Texas-based Christian ministry provides clean water to residents living near polluted river in Kenya

Screengrab/The Bucket Ministry
Screengrab/The Bucket Ministry

Amid the endless rows of tightly packed shanties lining the outskirts of Athi River, a city with an ancient lineage situated about 20 miles from Nairobi, the U.S.-based Christian nonprofit organization The Bucket Ministry is bringing the gift of clean, safe drinking water to residents who have long struggled with unsafe water sources.

The Texas-based ministry has announced its plans to distribute water filters to a quarter of Athi River’s population, specifically targeting the city’s four slums: Bondeni-Jua Kali, Kanani, Slaughter and Sophia. The initiative is focused on combatting the rampant waterborne diseases afflicting these communities, where municipal plumbing is absent and sewage management is non-existent.

Christopher Beth, founder and director of the Bucket Ministry, said that of the total cases reported at local clinics, “40 out of every 100 are water-related illnesses.” Beth believes this figure can be substantially reduced by providing simple and easy-to-maintain water filters. The ministry plans to distribute Sawyer PointONE filters, connected to buckets, that promises up to 20-plus years of clean, safe, drinking water.

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This effort, the ministry says, follows the success of its previous work in Kibera, Nairobi’s informal settlement and Africa’s largest slum. In this settlement, the ministry managed to equip half the households with filters, drastically reducing self-reported diarrhea rates from 52.7% to 2.2% within roughly 70 days.

But these life-changing efforts come amid tensions with the Kenyan government. The Bucket Ministry told The Christian Post that despite the government’s claim of intending to solve the water crisis, it has actually sought to tax the organization for providing the filters.

A widespread issue in the region, water pollution is worsened by local industries accused by environmentalists of discharging raw sewage and pollutants into the Athi River, further contaminating the already compromised water sources, The Associated Press reported earlier. Kenya’s National Environment Management Authority, responsible for the river’s water quality standards, has also been accused of negligence in controlling industrial discharge into the river.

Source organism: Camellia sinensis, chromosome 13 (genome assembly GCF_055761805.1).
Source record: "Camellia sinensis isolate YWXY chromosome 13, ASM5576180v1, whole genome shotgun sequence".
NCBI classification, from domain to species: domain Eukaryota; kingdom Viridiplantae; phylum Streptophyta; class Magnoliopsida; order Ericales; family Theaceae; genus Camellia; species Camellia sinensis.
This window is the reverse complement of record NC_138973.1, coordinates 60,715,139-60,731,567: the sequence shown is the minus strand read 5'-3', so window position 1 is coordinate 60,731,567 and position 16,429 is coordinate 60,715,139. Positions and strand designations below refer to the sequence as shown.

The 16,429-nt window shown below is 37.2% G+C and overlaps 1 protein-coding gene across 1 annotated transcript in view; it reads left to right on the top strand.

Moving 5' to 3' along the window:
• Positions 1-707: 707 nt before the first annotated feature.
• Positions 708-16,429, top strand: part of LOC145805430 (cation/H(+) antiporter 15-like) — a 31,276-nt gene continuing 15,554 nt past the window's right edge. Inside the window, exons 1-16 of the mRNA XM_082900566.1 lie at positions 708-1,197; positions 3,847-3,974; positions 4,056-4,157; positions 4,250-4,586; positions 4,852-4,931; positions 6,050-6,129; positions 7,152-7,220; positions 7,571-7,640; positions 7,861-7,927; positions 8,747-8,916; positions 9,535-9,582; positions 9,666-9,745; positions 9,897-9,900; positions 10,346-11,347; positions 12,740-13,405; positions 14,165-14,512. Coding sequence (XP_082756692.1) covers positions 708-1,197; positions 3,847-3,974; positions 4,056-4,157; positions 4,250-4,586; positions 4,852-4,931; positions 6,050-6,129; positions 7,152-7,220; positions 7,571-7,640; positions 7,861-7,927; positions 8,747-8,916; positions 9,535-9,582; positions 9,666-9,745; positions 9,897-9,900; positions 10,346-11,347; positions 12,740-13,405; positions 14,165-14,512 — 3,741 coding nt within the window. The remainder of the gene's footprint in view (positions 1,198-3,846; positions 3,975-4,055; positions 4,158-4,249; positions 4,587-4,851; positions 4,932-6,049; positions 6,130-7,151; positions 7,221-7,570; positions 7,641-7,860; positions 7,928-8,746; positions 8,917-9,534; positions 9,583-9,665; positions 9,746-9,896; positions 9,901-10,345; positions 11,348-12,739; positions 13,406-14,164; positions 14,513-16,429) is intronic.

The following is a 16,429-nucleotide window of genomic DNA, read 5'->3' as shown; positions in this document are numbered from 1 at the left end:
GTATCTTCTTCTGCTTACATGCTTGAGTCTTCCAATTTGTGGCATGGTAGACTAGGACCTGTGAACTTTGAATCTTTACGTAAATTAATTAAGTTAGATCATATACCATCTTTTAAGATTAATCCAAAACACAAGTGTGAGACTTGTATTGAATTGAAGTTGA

Athi River, home to a diverse range of economic classes, witnesses the plight of its lower-class residents predominantly dwelling in slums. Recent census data revealed that the majority of families in the largest slum, Slaughter, survive on less than $1 a day.

To further their outreach, The Bucket Ministry conducts three in-home follow-up visits after each filter distribution. These visits are tracked using their proprietary Mission Mapping system and offers an opportunity to share the Gospel of Jesus while ensuring proper maintenance of the water filters.

With financial support from The Stoller Foundation, The Bucket Ministry has initiated its distribution in Athi River and is seeking additional funds to extend its water filter delivery to all households in the slums.

Since its inception in 2012, The Bucket Ministry has worked in over 20 countries, with the vision of reaching all regions in need of clean water and the message of the Gospel. As Beth puts it, they are as much concerned about the earthly existence of those they serve as they are about their heavenly lives.

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